In her Annapolis home, nestled against the Chesapeake Bay, Deacon Ritterbush can point to the many small treasures she's found while sifting through sand on beaches nearby and around the world.
Since she was 3 years old, Ritterbush has been drawn to the water's edge, pocketing sea glass, seashells, old bottles, driftwood, snail shells, quartz stone and sand dollars. Now 57 and with nearly a lifetime of discoveries in the sand that she likens to lessons in life, Ritterbush has begun sharing her love of beachcombing with others.
"Beachcombing is a metaphor for life," Ritterbush says.
"You come home with this pocketful of treasures. It's not just collecting castoffs on the beach, it's really just collecting yourself."
She refers to herself as the quintessential beachcomber and motions toward the ornaments in her home as evidence. A large glass bowl overflows with turquoise and emerald hand-blown Japanese fishing floats discovered along the beach. On a windowsill, the sun reflects scattered sea glass - blue, green, orange - and dozens of seashells.
"It's just an activity to get you back to the important things in life," says the woman who gives lectures on the subject and who is known by many as "Dr. Beachcomb." "We're so frenetic in this country. It's kind of frightening how we are.... Sometimes it's very good to just stop and give your head some space, and that's what beachcombing does."
Ritterbush has strolled beaches from Hawaii, where she went to graduate school, to the New Jersey Shore, near her mother's hometown. From small islands in Scotland, where she worked for a relief agency, to the South Pacific island of Tonga, where she met her husband, an archaeologist.
Now back in the Bay Ridge community where her mother taught her to beachcomb, Ritterbush is raising her third child. More than ever, the importance of the sea and its treasures is a tangible reality to her.
"She becomes completely engaged in place," says Shanon Brownlee, Ritterbush's longtime friend and fellow beachcomber. "She doesn't just live on the Chesapeake Bay, she knows the sounds of the Chesapeake, she knows the seasons of the Chesapeake, she knows the biology of the Chesapeake; she's completely immersed."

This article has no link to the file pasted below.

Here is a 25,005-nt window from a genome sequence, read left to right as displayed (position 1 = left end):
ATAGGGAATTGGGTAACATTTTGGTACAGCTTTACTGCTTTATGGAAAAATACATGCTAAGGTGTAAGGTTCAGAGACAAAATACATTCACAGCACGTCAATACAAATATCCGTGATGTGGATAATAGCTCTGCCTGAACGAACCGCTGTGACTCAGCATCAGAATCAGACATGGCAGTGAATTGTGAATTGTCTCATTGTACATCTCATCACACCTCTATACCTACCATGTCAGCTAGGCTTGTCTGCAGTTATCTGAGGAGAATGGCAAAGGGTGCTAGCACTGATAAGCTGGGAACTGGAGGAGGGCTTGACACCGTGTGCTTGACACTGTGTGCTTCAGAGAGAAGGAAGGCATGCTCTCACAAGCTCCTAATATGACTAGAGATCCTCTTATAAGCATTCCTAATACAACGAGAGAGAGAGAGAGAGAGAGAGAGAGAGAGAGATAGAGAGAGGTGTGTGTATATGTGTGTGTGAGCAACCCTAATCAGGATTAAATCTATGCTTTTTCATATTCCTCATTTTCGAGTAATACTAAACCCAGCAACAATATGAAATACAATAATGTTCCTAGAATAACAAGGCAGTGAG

Five years ago, after a trip discovering the beaches of Italy with her daughter, Ritterbush decided to take her hobby of beachcombing to another level. At the time, Ritterbush was working at a recruitment agency in Alexandria, Va., but didn't enjoy her job.
"Life is too short," Ritterbush says, "I just couldn't go back to that life. I thought I was going to have a nervous breakdown."
After the visit to Italy, Ritterbush left her job and finished writing a book that chronicled her experience as a beachcomber. The book, published in December, weaves Ritterbush's life story with recollections of beaches she's combed and presents beachcombing in a philosophical way.
"Her book ... offers people a doorway into a hobby and also into thinking about their lives in a different way," Brownlee says.
After being turned down by multiple publishing companies, Ritterbush decided to publish A Beachcomber's Odyssey independently.
"I've done all this with no money, no contacts, no backing," Ritterbush says. "This could certainly fail - and I could certainly lose my house - but I don't think it's going to. There are good intentions behind it."
Natalie Silitch, who sells Ritterbush's book in her downtown Annapolis crafts store, says the beachcomber takes her art to "a whole new plane," practicing on a level unique to the current beachcombing "craze" going through Annapolis.
But Ritterbush's risk-taking and fresh perspectives come from a desire to serve others.
She is heavily involved in Teen AID, where she helps community youth organize volunteer events. She has been the racial justice coordinator at her local YMCA, served at her church's homeless shelter, and tutored for the local literacy council.
After completing an undergraduate degree in anthropology, she received her doctorate from the University of Hawaii, where she was an East West Center scholar in political science. Then she used her degree to help South Pacific islands develop sustainability. Many of her beachcombing lectures and book signings are fundraisers to help disadvantaged youth take educational trips to the Chesapeake Bay.
"I have a hard time believing that there are children and families who live two to three miles from Chesapeake Bay, yet have never set foot on a beach," Ritterbush says. "So I try to rectify that whenever I can."
Ritterbush believes beachcombing can be an easy, cost-free service to oneself. She says she views it as a healing, self-discovering process. She's seen beachcombing strengthen an individual's sense of himself, mend broken lines of communication between family members, and help people grieve the death of a loved one.
"We all have these special places in nature that can get us in better touch with ourselves, who we are, and what we are doing," Ritterbush says. "I've even gone out to the beach angry and come home peaceful."